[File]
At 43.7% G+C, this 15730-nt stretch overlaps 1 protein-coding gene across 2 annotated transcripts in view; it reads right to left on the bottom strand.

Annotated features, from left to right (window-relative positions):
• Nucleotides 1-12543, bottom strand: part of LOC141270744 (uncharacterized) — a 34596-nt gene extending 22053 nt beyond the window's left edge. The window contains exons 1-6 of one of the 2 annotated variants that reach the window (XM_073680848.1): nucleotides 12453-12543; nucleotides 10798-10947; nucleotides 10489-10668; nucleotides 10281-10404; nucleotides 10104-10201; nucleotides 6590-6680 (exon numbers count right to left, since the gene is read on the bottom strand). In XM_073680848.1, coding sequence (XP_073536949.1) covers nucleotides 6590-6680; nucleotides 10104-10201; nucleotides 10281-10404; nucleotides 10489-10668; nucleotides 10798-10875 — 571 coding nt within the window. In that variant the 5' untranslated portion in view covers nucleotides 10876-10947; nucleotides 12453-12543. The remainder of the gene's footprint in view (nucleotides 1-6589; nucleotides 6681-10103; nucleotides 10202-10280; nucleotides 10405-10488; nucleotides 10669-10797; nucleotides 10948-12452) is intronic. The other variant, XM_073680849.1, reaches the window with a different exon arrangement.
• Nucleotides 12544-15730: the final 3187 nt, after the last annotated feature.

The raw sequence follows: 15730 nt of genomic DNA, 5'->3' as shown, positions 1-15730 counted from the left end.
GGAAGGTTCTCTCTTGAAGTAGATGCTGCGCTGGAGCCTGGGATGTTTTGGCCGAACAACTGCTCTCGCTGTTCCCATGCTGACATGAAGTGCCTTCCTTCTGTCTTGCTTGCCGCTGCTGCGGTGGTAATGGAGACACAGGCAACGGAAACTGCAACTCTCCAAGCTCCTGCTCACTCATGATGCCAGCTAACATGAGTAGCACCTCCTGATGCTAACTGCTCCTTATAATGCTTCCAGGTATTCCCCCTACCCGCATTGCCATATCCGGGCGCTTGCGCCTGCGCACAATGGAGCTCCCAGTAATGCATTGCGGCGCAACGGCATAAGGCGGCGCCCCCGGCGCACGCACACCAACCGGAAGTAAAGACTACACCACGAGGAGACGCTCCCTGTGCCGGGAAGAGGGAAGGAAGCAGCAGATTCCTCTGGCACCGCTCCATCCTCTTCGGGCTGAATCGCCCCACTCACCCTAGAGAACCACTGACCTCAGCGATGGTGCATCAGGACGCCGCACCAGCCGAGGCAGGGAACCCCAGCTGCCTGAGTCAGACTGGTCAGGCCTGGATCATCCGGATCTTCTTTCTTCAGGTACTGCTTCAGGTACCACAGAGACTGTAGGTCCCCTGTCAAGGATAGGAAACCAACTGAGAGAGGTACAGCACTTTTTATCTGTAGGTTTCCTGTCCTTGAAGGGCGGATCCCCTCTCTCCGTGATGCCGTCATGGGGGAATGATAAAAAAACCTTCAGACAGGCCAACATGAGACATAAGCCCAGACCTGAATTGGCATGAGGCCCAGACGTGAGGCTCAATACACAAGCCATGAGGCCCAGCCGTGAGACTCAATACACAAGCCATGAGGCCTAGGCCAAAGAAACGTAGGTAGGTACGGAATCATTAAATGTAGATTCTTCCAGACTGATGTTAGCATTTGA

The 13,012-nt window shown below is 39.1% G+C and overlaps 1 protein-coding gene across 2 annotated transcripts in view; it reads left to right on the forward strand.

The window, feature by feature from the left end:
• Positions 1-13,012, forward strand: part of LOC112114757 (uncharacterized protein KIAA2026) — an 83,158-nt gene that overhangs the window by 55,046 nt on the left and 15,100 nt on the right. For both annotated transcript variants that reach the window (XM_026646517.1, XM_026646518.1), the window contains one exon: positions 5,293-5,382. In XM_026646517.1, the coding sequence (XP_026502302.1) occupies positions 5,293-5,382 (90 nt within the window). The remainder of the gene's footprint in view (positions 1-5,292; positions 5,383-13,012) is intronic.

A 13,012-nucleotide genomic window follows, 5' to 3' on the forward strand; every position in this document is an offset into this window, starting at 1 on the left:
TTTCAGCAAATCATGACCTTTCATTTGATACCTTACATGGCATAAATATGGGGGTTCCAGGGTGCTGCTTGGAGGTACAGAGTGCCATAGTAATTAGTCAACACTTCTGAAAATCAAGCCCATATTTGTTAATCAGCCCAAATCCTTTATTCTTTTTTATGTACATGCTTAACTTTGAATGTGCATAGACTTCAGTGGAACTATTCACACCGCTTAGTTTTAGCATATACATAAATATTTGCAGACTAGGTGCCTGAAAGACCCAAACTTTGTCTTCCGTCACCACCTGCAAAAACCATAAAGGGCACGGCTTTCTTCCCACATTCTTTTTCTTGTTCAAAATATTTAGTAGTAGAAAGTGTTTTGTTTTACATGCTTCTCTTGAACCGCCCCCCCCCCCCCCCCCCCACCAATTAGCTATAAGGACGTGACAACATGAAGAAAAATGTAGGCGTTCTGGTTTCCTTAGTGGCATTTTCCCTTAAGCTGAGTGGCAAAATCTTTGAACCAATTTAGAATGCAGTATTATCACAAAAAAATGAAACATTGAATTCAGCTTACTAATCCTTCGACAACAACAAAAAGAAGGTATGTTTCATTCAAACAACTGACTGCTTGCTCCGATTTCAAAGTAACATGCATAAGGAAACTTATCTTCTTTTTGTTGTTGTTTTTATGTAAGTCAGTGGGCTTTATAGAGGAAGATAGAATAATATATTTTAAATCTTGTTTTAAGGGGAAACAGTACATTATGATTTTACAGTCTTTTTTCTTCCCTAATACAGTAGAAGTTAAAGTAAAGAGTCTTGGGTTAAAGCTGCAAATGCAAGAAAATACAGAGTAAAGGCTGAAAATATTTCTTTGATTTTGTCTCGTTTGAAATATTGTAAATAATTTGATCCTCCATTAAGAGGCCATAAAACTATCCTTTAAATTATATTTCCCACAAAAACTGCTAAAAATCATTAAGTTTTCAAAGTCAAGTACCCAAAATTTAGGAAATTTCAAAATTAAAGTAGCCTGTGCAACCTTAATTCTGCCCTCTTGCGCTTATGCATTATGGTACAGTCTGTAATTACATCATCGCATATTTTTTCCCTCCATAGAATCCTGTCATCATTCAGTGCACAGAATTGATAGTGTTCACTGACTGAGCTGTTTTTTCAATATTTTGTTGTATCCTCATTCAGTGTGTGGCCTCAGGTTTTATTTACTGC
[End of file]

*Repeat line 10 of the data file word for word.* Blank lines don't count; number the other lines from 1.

A 13,012-nucleotide genomic window follows, 5' to 3' on the forward strand; every position in this document is an offset into this window, starting at 1 on the left: